Australians, did you know we have a new guide to healthy eating? It’s definitely an improvement on the old 90’s food pyramid that had me as a child trying to stuff in six serves of white toast and breakfast cereal with juice a day…I shudder at the thought, luckily I escaped obesity and diabetes, my heart goes out to others who weren’t so lucky.
As you can see, the new guidelines are a pie chart, that kind of looks like a plate. The Department of Health and Aging suggest we eat these relative proportions of food groups daily. The dept’ is well intending though some of this research is a little out dated. Here’s my nutritional critique of our eating guideline pie:
1. You are not the same as your friends, your kids, or your parents. People of different ages, sizes and backgrounds have bio-individual needs. So releasing the one document as a way to eat is to be used as a loose guideline only.
2. The dairy component of this pie chart is the least essential part. Yes cheese is delicious, on occasion. And in fact I’ll be putting some high protein cottage cheese in tonight’s Nutloaf for celebration of Yule. However, all the goodness in dairy is available in the other food groups on the chart, especially within the proteins and healthy oils. Yes dairy is high in calcium, and that is the reasoning behind it’s high inclusion in these guidelines. However in scientific studies high dairy consumption has had no preventative effect on osteoporosis and fracture in the elderly. And people from countries where they traditionally consume no dairy (china, japan) have healthy strong bones and less rate of fracture. The science just doesn’t add up.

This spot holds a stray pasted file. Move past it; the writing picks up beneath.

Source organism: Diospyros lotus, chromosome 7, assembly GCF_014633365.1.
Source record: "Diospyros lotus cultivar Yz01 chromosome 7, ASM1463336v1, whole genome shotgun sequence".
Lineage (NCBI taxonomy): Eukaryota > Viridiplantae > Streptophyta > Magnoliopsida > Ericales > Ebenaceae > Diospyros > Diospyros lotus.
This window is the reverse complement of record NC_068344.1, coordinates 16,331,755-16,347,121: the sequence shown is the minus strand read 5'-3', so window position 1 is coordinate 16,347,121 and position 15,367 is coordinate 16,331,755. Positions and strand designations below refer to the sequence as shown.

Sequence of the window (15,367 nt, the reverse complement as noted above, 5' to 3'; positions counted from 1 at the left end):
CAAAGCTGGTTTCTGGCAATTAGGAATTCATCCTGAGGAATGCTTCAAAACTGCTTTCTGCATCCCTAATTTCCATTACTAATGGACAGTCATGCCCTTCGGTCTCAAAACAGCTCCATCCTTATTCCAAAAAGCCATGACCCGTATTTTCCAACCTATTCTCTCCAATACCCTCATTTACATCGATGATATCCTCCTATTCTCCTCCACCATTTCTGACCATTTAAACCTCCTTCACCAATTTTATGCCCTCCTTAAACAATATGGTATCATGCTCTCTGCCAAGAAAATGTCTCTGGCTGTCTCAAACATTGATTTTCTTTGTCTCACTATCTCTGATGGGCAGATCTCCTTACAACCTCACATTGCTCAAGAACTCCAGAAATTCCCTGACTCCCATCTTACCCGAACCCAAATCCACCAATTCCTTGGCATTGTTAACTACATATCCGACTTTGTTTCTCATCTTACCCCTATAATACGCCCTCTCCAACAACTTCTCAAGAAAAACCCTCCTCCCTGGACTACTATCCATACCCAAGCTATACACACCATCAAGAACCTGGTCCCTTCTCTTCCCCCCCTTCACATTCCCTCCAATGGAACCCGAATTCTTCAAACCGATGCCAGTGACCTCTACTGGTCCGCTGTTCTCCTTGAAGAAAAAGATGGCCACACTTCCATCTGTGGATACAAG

Dairy is a major allergen for many people in the population, and is often relatable to skin conditions. If you can tolerate dairy go ahead, but it’s not a necessary part of your daily diet.
3. The overall message of this pie chart is that fat is bad. On the contrary, fat is absolutely essential. Healthy oils such as olive oil and canola oil are completely left out of the pie and are in the same category as margarine. This is RIDICULOUS. The trans fats in margarine and other hydrogenated vegetable fats (that is fats that are usually liquid at room temperature made solid through processing) have been shown over and over to contribute to blocked arteries and heart disease, while diets high in olive oil and omega 3 fatty acids protect the brain and heart. The canola-margarine industry is big in Australia, and perhaps this is why margarine is listed in the same category as olive oil, but really, you are better off with butter on your bread. Whole saturated fat butter is better then trans fat margarine any day. Also it’s interesting to note the Australian guidelines warn against modern nutritional wonder food, coconut butter for it’s saturated fat. Recent research indicates that saturated fat is not the enemy we thought it once was, and heart disease and blocked arteries are more attributable it is the high intakes of refined carbohydrate, sugars and trans fat as well as excessive arachidonic acid in red meat that creates heart disease. This is a whole other story.